[swift-evolution] Deprecating Trailing Closures

Brent Royal-Gordon brent at architechies.com
Thu Mar 31 07:54:48 CDT 2016

> The only way I see this working is if the trailing closure syntax has *other* semantics as well. For example, there’s been a discussion about allowing specially marked closures to return/break/continue in the scope of the caller function, not the closure’s scope (like Ruby’s blocks do). Now, that would make a bit more sense. You’d have a special attribute (can’t think of a name, but let’s stick with your @trailing), that would imply:
> - required trailing closure syntax
> - @noescape, I think
> - and return/break/continue affects outside functions
> And you could use that to make your own pseudo-language-constructs. This would enforce trailing closure syntax, and nothing else could use trailing closure syntax.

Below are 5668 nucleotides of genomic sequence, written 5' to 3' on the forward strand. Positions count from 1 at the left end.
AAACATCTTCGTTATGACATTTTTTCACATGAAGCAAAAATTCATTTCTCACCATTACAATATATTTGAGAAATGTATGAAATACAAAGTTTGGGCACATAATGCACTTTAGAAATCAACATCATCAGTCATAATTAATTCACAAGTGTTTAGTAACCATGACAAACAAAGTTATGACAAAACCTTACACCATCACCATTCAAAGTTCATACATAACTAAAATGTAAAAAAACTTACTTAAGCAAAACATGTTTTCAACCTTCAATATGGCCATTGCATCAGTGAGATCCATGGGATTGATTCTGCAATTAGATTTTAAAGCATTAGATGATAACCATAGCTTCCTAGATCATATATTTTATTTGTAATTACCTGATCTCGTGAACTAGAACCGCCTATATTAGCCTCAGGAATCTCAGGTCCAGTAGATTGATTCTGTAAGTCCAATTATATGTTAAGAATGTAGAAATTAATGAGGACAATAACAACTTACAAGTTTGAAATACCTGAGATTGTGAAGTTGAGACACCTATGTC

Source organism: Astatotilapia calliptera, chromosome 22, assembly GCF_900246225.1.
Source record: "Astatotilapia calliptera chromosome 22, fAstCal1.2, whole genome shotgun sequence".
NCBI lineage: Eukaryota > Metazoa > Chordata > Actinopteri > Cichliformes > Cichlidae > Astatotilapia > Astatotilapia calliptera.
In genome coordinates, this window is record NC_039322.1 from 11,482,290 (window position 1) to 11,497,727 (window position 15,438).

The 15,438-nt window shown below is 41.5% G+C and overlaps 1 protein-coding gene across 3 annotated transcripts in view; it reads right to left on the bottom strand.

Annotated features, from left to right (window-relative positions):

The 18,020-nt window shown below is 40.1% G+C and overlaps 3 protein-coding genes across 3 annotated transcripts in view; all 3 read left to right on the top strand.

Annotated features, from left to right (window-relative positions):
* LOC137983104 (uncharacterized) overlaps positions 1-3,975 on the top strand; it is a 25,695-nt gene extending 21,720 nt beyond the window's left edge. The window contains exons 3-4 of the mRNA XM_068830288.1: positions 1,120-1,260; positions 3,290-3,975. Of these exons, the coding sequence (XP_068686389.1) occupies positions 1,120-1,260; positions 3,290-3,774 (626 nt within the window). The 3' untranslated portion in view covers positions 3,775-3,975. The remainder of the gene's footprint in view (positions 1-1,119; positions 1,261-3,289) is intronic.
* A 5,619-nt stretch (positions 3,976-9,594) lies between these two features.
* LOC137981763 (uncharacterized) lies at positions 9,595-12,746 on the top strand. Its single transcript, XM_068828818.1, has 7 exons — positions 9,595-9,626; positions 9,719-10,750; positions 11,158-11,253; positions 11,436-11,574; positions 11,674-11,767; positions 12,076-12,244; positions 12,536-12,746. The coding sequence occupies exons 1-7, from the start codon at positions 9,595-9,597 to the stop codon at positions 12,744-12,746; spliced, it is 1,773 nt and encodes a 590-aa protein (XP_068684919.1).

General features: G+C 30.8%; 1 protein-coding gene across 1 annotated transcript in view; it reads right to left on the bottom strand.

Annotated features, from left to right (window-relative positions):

>> What do you think?

First of all, you're right that a block that could return/break/continue/etc. would need to be @noescape. Otherwise, what would those keywords do if the function had already returned?

I think requring trailing closures to be @noescape would take away some very compelling use cases for them. In particular, you would lose the ability to use trailing closures for asynchronous code, like completion functions. I, for one, would be sad to lose those—they are often some of the largest, most block-like pieces of code that you put into a closure.

At the same time, many of the things which people seem to think shouldn't be trailing closures, like `map` blocks, seem like good candidates for early returns or other control flow.

Basically, if you imagine a Venn diagram of "closures it would be useful to break out of early" and "closures you might want to use trailing closure syntax with", I don't think there's a particularly large amount of overlap between the two circles.

Brent Royal-Gordon

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